Pakistan Elects Musharraf Ally New Prime Minister Amid StrifeBy John Lancaster
The Washington Post
Pakistan’s new parliament chose a prime minister from the main pro-government party Thursday, rejecting the candidate of fundamentalist Islamic parties and ending a protracted struggle over the shape of a new ruling coalition more than five weeks after national elections.
Zafarullah Khan Jamali, a career politician and tribal leader from the province of Baluchistan, captured a narrow majority in the National Assembly with 172 votes of 328 votes. Fazlur Rahman, a Muslim cleric opposed to Pakistan’s cooperation with the United States in the war on terrorism, ran a distant second with 86 votes.
The outcome came as a relief to the military government of President Pervez Musharraf, the army chief of staff, who seized power three years ago in a coup d’etat. It signaled the emergence of a ruling coalition led by Jamali’s party, the pro-government Quaid-e-Azam faction of the Pakistan Muslim League (PML-Q), and including independent lawmakers as well as defectors from the opposition Pakistan People’s Party (PPP) led by former prime minister Benazir Bhutto.
The new coalition, analysts say, is unlikely to challenge Musharraf’s alliance with Washington or his domestic policies, including gradual economic reform. They noted, however, that the coalition’s slender majority means that the new government could prove unstable and prone to an early collapse.
Many Pakistanis remain deeply cynical about the elections as well as the horse-trading that followed, accusing Musharraf of manipulating the process to ensure a favorable outcome. Under constitutional amendments he imposed by fiat last summer, Musharraf will still retain ultimate power in Pakistan, including authority to dismiss parliament.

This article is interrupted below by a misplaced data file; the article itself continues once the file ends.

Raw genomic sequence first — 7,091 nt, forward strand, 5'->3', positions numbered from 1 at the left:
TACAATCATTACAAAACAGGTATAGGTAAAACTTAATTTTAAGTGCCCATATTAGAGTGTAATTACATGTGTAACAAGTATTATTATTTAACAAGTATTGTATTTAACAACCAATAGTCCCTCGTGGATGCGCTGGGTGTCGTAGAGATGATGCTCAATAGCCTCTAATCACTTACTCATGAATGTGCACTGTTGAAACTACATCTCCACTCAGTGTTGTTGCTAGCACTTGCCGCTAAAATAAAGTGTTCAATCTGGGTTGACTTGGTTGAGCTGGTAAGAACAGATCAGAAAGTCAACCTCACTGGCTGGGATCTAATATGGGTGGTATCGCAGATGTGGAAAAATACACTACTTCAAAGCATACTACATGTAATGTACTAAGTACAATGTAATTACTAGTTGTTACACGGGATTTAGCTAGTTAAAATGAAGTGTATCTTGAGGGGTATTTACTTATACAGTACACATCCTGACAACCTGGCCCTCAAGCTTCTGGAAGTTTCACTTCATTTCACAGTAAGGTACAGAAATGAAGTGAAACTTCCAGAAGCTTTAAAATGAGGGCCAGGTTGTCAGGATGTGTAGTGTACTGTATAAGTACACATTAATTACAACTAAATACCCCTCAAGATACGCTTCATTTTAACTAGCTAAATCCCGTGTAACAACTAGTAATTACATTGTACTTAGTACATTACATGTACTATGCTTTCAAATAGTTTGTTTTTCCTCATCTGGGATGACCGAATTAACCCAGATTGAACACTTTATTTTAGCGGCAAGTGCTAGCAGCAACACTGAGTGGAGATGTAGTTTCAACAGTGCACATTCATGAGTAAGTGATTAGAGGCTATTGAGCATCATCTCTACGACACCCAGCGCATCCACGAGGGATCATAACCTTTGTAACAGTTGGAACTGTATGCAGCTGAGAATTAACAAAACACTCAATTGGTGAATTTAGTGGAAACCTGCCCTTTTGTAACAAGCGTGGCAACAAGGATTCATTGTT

Musharraf defended his record in an hour-long speech Wednesday night, presenting himself, as he often does, as a modest military man who stepped in reluctantly to save the country from incompetent and venal civilian leaders. “The ship of the nation has been steered clear out of the stormy seas and is well set on its destination,” he declared, promising to turn over executive authority to the new government within the next few days.
Jamali, the 58-year-old new prime minister, is a largely unknown figure outside Pakistan. He is a career politician from the Jamali tribe in Baluchistan, on the lawless frontier with Afghanistan, according to news reports and diplomats in the Pakistani capital, Islamabad.
He served three times as chief minister of Baluchistan, most recently in 1996, and was a deputy minister for rural development in the military government of Gen. Zia ul-Haq, who died in a plane crash in 1988. He was elected to the National Assembly in 1985 and subsequently served as a minister for water and power. He is said to speak English extremely well and is a former field hockey player who has been active in promoting the sport in Pakistan.
The runner-up in the contest, Rahman, was the candidate of a six-party religious alliance known as the Muttahida Majlis-i-Amal, or MMA. In part because Musharraf had barred a number of potential challengers -- including Bhutto and former prime minister Nawaz Sharif -- from participating in the elections on corruption grounds, the religious parties did far better in the Oct. 10 contest than analysts had predicted, finishing third in the balloting behind the PML-Q and Bhutto’s PPP.